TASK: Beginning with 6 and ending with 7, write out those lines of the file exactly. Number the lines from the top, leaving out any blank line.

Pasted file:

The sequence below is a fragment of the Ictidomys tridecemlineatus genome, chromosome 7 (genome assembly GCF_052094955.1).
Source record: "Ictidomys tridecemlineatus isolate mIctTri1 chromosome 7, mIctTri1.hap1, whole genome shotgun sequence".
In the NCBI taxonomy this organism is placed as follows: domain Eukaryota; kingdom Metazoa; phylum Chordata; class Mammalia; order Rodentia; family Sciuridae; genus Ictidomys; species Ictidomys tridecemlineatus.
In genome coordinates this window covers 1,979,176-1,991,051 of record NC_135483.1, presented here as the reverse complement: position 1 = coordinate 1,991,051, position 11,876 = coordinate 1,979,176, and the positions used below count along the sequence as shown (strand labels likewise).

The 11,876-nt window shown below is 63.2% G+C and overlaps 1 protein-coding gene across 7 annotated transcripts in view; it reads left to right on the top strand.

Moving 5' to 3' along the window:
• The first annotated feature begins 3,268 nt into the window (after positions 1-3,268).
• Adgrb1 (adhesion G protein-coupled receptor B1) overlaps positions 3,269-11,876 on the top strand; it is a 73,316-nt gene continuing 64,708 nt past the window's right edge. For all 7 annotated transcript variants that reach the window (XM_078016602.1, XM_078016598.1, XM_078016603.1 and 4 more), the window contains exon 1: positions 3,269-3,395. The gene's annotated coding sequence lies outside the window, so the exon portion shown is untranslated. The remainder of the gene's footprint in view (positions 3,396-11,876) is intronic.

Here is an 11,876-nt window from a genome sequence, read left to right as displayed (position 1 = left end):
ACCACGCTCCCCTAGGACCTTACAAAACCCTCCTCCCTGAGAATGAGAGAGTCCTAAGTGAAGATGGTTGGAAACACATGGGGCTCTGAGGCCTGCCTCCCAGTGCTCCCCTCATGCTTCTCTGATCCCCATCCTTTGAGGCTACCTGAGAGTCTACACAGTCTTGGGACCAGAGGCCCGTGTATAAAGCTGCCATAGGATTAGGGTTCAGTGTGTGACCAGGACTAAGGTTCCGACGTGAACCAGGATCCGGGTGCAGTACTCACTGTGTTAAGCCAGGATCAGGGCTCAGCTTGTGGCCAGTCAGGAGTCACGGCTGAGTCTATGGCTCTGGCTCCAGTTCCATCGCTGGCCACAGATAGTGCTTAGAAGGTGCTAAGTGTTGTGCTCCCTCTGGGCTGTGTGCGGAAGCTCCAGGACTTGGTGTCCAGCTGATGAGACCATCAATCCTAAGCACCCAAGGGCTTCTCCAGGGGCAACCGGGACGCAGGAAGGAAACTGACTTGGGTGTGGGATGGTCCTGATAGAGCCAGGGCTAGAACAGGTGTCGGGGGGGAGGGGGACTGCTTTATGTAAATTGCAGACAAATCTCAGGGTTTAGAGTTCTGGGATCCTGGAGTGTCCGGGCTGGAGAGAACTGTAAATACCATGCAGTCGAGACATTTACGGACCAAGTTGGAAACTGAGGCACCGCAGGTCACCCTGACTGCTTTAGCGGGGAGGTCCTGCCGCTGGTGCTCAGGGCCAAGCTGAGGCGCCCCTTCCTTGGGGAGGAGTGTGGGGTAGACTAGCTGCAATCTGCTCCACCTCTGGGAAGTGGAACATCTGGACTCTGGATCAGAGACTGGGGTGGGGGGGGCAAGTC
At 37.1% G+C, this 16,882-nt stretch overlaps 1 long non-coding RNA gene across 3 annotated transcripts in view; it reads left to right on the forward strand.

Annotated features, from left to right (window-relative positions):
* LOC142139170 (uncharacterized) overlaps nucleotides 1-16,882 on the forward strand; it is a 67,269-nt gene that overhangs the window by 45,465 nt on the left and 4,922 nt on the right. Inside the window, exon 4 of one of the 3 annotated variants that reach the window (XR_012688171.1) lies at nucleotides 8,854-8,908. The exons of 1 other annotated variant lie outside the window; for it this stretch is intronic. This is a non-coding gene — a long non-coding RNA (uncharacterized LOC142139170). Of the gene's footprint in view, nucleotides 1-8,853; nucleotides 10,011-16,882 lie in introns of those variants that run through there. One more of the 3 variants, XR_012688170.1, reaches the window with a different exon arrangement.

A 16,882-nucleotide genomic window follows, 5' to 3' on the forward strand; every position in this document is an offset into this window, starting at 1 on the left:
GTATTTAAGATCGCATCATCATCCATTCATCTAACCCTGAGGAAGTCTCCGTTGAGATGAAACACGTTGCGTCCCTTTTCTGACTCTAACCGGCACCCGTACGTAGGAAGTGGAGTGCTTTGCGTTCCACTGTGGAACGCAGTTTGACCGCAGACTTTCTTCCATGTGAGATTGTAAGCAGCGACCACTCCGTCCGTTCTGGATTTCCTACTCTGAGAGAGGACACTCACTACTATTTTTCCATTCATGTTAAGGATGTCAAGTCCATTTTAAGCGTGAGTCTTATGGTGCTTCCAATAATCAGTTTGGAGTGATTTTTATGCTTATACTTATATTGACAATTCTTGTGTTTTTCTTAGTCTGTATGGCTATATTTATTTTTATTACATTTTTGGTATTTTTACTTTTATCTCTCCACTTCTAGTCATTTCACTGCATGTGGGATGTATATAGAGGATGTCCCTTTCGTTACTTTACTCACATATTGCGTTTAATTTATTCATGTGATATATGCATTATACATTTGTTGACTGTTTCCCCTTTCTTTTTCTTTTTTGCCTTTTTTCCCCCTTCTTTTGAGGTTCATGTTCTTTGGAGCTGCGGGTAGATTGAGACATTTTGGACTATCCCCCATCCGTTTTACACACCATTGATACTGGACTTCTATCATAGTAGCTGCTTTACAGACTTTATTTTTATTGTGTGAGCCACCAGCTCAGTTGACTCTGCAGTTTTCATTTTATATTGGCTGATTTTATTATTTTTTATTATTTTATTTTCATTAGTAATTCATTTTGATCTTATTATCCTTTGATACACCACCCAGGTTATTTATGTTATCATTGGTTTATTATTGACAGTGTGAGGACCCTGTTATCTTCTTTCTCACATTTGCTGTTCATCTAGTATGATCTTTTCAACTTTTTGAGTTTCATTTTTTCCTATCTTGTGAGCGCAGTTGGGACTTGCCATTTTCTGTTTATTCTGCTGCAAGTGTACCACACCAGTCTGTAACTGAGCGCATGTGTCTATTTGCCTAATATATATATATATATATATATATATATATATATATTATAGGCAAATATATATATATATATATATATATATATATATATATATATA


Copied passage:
Moving 5' to 3' along the window:
• The first annotated feature begins 3,268 nt into the window (after positions 1-3,268).